Sometimes when you look up on your roof and see a dark spot, you immediately know that it’s the result of a missing shingle. Other times you may look up and see spots on the roof whose underlying causes aren't so immediately obvious. Learn four reasons you could have spots or streaks on your roof.
A roof is not a single structure; it is a complex construction composed of multiple individual parts. You should know the significance of each of these parts so you can tell which of them are critical and require careful consideration during construction. Here are some parts of the roof to give careful consideration.
You can choose from dozens of roofing materials for your next roof, and all of them mean different things for your roof. Your choice of roofing material determines the following things:
Roof leaks are dangerous because they affect not only the integrity of the roof but can also damage the interior fixtures and household items. Here are some of the typical causes of roof leaks to watch out for.
Negligent DIY Repair
DIY repair can save you loads of cash but only if you do everything right. You can damage your roof if you don't have the right skills or tools to fix roof damage. For example, a poor DIY repair can leave you with the following problems.
Cedar shake roofing is made from natural cedar that has been cut by hand. Although cedar shakes do require regular maintenance, this all-natural roofing material has many positive qualities that make it desirable to owners of high-end homes.
Are you considering cedar shake roofing for your home? Learn what you need to know about this classic roofing material.
Nothing Compares to the Beauty of Cedar Shakes
Having access to safe drinking water is a basic necessity in American homes. Yet, for an increasing number of homeowners, the rising costs of water are making this basic necessity seem more like a luxury that many people are struggling to afford.
In over 30 major cities across the country, water bills rose by over 40 percent between 2010 and 2015, and this upward trend shows no sign of abating. For this reason, a growing number of people are choosing to install rainwater collection systems to supplement or entirely replace their municipal water consumption.
If you're new to Minnesota and snow storms, brace yourself. Legendary amounts of snow fall everywhere.
Brace your roof, too. This autumn, take the following six steps to winterize the top of your home and avoid winter home emergencies.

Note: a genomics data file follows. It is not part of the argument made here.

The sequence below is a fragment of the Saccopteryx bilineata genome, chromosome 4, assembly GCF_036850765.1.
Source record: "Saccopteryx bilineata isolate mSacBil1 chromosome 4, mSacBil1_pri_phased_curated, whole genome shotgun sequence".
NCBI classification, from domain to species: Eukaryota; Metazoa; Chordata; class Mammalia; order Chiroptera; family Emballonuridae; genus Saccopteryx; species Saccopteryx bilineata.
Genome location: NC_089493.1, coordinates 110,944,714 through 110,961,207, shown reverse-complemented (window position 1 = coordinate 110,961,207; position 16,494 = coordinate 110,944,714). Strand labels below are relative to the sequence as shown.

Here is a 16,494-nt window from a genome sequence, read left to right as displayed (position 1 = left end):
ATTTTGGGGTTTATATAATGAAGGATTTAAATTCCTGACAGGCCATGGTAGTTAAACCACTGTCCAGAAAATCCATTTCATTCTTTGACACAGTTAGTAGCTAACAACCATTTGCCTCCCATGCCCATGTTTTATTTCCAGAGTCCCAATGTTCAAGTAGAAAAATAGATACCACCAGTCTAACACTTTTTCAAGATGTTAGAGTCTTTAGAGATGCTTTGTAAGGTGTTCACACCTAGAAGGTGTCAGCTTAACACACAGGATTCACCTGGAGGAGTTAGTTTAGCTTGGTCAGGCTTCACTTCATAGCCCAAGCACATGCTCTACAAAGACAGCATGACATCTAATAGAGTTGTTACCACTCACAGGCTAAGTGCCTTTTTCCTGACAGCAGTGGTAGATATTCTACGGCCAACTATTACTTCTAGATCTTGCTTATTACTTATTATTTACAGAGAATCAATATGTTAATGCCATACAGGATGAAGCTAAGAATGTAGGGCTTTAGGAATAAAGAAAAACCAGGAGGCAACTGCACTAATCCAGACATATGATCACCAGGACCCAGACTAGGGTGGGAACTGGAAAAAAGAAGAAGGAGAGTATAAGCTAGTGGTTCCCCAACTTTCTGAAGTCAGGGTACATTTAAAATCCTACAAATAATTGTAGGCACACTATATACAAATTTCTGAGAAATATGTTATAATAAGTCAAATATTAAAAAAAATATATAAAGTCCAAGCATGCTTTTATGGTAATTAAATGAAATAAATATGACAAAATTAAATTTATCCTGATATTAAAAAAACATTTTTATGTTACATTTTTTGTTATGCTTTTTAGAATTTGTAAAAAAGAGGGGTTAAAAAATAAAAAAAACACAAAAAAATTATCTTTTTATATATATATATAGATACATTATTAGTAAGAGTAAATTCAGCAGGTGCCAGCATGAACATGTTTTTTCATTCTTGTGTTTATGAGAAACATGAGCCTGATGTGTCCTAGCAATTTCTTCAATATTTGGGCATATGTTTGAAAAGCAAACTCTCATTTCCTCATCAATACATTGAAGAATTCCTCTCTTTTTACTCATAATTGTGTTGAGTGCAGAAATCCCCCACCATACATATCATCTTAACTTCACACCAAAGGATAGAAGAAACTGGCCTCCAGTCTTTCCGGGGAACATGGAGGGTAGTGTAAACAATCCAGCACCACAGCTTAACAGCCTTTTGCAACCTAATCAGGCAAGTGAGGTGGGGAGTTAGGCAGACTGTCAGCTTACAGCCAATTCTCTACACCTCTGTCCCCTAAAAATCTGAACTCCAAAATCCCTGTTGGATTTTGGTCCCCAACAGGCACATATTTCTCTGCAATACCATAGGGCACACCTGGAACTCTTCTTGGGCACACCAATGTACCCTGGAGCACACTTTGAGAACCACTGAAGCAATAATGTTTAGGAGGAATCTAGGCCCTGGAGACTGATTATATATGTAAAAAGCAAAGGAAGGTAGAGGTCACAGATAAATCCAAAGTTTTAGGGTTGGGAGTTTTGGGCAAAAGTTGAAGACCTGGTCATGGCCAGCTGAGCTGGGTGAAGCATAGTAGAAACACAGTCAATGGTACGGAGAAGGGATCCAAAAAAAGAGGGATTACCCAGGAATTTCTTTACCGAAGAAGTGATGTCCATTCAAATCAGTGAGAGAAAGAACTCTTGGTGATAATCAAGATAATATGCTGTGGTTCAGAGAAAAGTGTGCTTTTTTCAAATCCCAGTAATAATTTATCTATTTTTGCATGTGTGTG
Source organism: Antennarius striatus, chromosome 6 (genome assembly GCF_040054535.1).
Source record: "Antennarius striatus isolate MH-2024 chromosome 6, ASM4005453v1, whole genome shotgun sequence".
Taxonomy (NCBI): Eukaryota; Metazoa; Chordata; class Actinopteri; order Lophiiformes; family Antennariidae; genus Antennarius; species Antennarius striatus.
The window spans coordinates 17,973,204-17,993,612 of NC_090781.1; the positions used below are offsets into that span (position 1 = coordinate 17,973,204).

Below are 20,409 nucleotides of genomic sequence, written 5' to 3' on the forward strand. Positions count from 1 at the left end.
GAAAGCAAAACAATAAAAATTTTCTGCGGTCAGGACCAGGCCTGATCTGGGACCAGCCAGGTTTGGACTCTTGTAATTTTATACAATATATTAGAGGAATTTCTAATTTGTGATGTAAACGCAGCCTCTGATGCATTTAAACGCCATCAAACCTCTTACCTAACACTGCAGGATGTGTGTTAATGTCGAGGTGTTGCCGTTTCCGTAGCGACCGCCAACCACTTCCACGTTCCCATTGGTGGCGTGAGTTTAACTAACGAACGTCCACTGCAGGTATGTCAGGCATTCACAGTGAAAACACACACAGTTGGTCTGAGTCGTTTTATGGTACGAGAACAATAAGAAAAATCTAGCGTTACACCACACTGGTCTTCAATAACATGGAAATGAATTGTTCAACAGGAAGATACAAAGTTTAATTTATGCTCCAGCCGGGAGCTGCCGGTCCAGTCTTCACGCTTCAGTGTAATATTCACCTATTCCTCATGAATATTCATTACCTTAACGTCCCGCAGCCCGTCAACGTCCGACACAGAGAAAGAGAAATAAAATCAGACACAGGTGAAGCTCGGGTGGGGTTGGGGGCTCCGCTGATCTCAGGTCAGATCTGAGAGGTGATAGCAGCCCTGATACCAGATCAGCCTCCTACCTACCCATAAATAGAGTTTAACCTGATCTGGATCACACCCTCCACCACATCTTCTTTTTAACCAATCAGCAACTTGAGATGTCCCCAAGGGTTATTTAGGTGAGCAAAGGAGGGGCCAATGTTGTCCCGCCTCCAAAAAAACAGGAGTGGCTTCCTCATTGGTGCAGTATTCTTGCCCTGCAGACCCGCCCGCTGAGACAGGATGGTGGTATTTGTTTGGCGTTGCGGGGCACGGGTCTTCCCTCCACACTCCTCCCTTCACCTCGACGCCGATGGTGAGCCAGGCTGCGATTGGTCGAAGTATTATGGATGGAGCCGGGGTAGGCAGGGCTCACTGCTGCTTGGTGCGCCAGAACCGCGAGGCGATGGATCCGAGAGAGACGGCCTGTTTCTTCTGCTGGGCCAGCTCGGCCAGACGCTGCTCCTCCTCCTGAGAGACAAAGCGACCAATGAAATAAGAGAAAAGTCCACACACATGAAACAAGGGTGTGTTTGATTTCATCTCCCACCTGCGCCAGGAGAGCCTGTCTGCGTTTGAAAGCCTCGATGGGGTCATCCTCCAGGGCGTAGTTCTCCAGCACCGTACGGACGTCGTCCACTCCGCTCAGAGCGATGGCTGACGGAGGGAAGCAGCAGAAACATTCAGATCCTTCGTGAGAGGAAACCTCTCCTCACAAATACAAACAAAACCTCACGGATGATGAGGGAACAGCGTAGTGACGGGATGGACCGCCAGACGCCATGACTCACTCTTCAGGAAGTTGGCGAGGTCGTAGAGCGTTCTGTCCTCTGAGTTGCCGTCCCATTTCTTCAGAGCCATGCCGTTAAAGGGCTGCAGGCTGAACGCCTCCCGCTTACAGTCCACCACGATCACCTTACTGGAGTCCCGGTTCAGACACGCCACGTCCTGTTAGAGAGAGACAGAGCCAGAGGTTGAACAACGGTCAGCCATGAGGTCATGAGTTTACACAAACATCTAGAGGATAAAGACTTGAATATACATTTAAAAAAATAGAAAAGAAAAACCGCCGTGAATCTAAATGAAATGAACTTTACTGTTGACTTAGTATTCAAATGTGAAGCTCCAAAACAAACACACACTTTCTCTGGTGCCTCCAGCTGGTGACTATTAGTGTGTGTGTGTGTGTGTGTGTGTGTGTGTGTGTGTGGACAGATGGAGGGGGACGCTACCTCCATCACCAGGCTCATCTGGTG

1. Inspect the Works Up Above
You'll soon be joining your fellow Minnesotans as they winterize their homes in the most vital of yearly survival rituals. Your roof should be one of your main areas of concern when winterizing.
Your roof must be able to valiantly support an insane amount of snow. If you come from Texas or California, you must experience this snow firsthand to understand the complexities of it.
Snow is heavy and wet. If you have loose shingles or flashing on your roof, melting snow drains into the open spots directly onto the framing of your roof. Water can seep throughout the underlayment, soaking all of the decking. Eventually, the roof decking may rot or collapse.
It's best to let professionals inspect your roof. There are many components on a roof that you may not realize are missing or inadequate. You do not want to face 80 inches of snow with a "maybe it will work" roofing solution.
Complex roofs with many dormers, gables or other features must be inspected thoroughly before winter comes. Other areas that must be checked include:
Plumbing vent stacks
Skylights and sun tubes
It's a good idea to have your contractor check all of the gutters and trim. These features should be securely and properly attached to the roof framing. If not, icicles and ice dams can easily jar gutters and cause them to crash to the ground.
2. Have the Trees Trimmed for the Season
Check around your home for overhanging limbs or diseased trees that might not survive a heavy snow load. Large dead limbs wreak havoc on roofs during snow and ice storms.
Have your tree service trim any overhanging limbs. Have the trees checked for overall health.
3. Clean Up the Messes on Top
The last thing you want on your roof is a pile of rotting leaves under a fat layer of seeping snow. Your roof should be swept clean prior to the start of snow season. Small branches, nests, Frisbees and other debris should be removed from the roof.
The gutters must be functioning at top capacity to deal with melting snow throughout the spring thaw. Have the gutters thoroughly cleaned so they flow smoothly. The pitch and connections of your gutters are also keys to reliable water diversion when the snow melts.